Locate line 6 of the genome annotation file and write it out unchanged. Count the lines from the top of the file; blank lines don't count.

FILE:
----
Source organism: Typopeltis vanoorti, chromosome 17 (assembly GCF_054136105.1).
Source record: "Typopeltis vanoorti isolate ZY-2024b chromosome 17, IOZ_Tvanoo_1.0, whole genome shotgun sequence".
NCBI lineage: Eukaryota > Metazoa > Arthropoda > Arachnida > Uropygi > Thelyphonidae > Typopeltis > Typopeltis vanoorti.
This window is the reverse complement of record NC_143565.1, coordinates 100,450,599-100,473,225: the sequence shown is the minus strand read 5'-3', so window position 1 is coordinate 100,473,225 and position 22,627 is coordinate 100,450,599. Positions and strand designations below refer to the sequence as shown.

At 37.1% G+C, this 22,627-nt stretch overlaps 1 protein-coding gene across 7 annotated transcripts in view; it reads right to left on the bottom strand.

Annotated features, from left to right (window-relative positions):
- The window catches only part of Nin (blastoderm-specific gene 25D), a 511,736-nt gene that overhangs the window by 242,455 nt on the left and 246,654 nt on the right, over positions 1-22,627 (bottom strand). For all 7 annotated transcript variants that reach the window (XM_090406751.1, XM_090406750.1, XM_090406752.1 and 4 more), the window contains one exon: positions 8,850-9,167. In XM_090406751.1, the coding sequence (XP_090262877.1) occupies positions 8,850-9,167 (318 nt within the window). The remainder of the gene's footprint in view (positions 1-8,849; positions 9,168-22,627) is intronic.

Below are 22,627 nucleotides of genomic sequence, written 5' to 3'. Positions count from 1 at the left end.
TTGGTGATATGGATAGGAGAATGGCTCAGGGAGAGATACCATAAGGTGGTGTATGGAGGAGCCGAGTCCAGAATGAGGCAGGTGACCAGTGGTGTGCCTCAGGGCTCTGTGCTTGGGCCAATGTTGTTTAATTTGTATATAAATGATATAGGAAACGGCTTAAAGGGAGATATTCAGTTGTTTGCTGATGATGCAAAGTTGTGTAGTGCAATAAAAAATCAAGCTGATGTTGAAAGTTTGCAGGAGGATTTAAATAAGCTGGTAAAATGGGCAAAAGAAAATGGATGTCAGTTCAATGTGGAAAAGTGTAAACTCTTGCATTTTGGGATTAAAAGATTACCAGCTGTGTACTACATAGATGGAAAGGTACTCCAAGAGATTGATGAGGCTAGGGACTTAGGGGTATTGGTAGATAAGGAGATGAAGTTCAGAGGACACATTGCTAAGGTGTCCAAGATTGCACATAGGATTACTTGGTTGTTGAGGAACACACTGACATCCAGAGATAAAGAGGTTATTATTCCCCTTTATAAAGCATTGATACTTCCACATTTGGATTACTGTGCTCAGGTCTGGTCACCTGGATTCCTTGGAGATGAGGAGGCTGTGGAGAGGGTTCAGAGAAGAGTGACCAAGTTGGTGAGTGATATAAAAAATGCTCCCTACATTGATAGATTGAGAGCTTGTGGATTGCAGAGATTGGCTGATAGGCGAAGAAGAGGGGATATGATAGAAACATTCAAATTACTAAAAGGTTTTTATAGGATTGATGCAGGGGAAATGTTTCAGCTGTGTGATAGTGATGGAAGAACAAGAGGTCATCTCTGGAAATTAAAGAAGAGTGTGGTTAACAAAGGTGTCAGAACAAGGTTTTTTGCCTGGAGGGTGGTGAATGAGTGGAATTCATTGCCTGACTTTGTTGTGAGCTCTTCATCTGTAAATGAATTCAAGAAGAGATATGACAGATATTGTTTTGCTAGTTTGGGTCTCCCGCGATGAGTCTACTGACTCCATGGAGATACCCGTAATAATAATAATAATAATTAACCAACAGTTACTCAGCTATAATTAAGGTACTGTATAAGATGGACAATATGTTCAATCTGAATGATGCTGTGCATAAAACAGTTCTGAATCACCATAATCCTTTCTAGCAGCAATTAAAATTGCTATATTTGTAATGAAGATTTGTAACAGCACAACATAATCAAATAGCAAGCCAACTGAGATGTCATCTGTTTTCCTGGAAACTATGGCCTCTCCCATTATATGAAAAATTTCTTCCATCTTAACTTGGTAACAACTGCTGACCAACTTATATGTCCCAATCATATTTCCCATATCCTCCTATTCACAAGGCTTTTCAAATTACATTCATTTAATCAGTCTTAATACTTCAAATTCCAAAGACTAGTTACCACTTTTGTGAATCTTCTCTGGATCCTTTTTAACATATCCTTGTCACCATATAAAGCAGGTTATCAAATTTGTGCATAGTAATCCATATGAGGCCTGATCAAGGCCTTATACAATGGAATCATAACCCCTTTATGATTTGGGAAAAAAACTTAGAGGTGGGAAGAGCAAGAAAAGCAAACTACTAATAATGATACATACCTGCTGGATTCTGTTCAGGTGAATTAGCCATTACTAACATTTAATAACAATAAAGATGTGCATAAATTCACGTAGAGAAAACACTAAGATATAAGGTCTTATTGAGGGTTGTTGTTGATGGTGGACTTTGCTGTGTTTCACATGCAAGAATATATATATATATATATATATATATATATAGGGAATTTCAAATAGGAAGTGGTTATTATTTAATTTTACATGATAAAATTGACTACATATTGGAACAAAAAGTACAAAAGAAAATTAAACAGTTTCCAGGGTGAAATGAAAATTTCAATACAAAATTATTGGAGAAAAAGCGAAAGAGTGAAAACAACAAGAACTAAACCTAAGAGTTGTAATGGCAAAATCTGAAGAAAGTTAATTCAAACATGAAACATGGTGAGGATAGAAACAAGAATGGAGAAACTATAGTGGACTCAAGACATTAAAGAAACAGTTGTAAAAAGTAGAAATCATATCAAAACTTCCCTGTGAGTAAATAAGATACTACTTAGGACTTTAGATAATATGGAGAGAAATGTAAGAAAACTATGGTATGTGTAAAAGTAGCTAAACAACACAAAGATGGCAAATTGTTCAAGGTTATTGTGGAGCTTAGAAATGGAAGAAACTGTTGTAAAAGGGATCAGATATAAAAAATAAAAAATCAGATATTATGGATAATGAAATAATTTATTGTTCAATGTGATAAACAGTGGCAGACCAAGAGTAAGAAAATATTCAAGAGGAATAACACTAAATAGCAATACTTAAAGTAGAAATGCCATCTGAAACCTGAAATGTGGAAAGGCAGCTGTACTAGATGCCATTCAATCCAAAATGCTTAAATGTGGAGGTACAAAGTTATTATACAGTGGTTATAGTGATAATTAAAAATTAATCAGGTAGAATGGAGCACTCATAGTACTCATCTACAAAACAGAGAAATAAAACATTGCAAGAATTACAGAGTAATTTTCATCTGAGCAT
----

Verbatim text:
Annotated features, from left to right (window-relative positions):